After all the build-up, one might expect the climax of “Woo ah” to be the next track, “9-to-5.” But although it is certainly explosive, what actually greets you is nothing that you’d expect. The song starts by alluding to sweetness and cookies and milk, but once Crush’s got your rapt attention, he’s ready to leave you blinking and blindsided while he leaves for work. By this time though, you are committed to being strung along and listening to whatever he’s got to offer. Bait, and switch.
So it’s back to the studio, with Gaeko, and Crush is going to school you on how he’s going to do things. It’s atmospheric grandstanding, but you’re going to sit there and listen. And enjoy it. Over an exploding, slow-tempo deep-bass hip hop beat with constant hi-hat patterns and a backbeat snare, Crush’s auto-tune distorted vocals show off his new studio and his unending desire to work, with not enough time in a day to fit in everything he wants to do. The song is about ambition, and he’s parading on his new studio equipment with his excessive mixing. It’s his way of shoving his middle finger in front of everyone’s faces. He doesn’t give a fuck about what you think, music is not about your pleasure, it’s his domain, and you’re under his control.
Then, Gaeko comes in. His verse is a statement from Amoeba Culture to every detractor out there. Gaeko, in 9-to-5:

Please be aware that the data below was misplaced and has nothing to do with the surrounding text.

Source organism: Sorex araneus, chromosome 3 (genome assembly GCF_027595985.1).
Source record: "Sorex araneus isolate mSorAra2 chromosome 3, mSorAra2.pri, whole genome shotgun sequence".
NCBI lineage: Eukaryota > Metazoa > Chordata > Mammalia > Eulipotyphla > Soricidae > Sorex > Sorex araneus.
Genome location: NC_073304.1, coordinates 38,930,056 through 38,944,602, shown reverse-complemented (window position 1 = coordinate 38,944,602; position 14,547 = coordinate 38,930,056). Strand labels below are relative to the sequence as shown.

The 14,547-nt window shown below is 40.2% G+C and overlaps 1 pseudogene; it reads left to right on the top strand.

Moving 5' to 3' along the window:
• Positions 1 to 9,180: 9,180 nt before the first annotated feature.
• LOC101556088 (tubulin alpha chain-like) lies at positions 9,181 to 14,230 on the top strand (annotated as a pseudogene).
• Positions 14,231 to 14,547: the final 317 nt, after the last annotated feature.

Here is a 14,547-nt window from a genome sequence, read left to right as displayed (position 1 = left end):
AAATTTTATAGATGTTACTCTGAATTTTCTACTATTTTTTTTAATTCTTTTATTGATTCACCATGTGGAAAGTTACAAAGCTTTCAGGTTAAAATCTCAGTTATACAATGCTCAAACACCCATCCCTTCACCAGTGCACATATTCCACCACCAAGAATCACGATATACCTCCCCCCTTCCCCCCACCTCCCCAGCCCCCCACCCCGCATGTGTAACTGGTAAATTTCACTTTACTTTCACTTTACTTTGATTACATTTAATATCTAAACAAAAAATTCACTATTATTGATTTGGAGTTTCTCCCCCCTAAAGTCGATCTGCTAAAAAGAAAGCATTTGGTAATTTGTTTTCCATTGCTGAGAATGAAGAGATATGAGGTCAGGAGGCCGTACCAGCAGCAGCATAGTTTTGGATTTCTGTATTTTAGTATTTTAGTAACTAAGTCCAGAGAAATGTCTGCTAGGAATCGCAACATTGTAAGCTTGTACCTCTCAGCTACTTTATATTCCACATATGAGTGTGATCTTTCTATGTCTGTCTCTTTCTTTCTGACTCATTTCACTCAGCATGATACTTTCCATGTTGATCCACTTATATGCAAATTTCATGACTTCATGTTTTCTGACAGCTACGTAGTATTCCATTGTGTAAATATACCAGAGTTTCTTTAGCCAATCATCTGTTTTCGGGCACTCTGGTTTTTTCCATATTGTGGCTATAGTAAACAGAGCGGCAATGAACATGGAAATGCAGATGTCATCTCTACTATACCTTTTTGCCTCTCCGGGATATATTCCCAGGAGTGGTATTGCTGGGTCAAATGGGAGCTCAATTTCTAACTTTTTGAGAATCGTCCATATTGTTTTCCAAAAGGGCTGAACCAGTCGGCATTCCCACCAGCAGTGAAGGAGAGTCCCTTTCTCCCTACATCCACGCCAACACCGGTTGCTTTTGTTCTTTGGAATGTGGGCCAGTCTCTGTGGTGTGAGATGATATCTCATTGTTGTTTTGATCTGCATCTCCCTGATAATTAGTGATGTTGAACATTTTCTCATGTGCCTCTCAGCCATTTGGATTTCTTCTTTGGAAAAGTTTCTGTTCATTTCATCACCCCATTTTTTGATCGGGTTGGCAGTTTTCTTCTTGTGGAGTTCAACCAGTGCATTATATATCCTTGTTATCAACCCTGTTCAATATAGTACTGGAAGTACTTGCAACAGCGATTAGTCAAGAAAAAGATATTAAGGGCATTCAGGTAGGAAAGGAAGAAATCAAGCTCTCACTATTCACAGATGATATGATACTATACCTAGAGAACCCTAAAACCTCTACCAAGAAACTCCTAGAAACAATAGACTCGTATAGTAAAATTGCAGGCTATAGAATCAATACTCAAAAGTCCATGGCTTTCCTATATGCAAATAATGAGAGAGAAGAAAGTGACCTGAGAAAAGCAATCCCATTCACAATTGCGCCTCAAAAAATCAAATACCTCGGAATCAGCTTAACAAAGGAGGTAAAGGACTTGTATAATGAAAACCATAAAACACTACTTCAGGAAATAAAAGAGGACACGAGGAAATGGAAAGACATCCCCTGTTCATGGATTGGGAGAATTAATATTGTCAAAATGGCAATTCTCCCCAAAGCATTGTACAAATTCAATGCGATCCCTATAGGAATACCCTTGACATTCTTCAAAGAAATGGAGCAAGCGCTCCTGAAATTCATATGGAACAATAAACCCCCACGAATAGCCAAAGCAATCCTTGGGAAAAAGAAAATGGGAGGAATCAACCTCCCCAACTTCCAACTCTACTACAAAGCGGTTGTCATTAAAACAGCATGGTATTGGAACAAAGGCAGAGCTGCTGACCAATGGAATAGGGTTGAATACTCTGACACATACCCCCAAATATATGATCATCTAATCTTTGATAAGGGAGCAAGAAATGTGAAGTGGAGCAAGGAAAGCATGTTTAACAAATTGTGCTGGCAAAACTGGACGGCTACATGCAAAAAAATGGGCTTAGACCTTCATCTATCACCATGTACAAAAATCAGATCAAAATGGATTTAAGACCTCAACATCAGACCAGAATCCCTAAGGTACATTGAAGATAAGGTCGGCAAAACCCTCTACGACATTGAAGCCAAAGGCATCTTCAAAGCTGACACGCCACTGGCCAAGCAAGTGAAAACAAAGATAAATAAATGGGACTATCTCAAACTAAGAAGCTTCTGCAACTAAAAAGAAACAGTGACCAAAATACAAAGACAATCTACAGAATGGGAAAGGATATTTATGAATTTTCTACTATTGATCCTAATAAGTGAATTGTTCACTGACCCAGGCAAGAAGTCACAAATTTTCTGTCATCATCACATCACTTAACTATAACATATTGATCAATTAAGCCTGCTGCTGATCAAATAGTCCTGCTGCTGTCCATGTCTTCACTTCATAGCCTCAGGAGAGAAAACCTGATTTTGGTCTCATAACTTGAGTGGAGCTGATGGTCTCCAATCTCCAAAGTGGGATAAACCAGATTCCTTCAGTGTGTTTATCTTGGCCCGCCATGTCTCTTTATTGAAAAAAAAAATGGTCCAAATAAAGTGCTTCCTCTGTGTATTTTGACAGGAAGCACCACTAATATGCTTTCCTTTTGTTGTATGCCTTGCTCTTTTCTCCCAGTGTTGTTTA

We’re completely mad [we take it to the max] Machine gun to the ear, tuk tuk, like Furiosa
The satisfied voices of the [unknown]s who lie to themselves
Let me ask you something, are you really happy
Are you truly happy? Sure, sure
Keep lying to yourself
It’s too high up here, can’t hear you
More so than with his lyrics, Gaeko delivers with his rhymes, his signature crisp delivery and cadence out in full force. His complex rhyme schemes, mixing in onomatopoeias and ideophones to create complexity, create a burst of flow, culminating in violent, staccato that leaves your chest thumping. The music video is a slasher film where a burly butcher is chasing after Crush and Gaeko, and by the end of this verse, Gaeko’s back is shown to the viewer, grilling meat. Flip. The gesture is prehistoric and guttural, like a T-Rex, which, despite its stubby arms, dispatches its victims with efficiency and gusto.
After this assault, the next track, “Castaway” is a winding down, an unexpected EDM mix, pleasantly lethargic. Let it wash over you. “Feel the waves / Wash away all the pain / It don’t mean nothing to me,” Miso sings. But it’s not altogether an easy and relaxing experience. There’s some residual pain there: “I thought it was a long ride to the start / Above the clouds I saw a light / To guide us through the hard time.”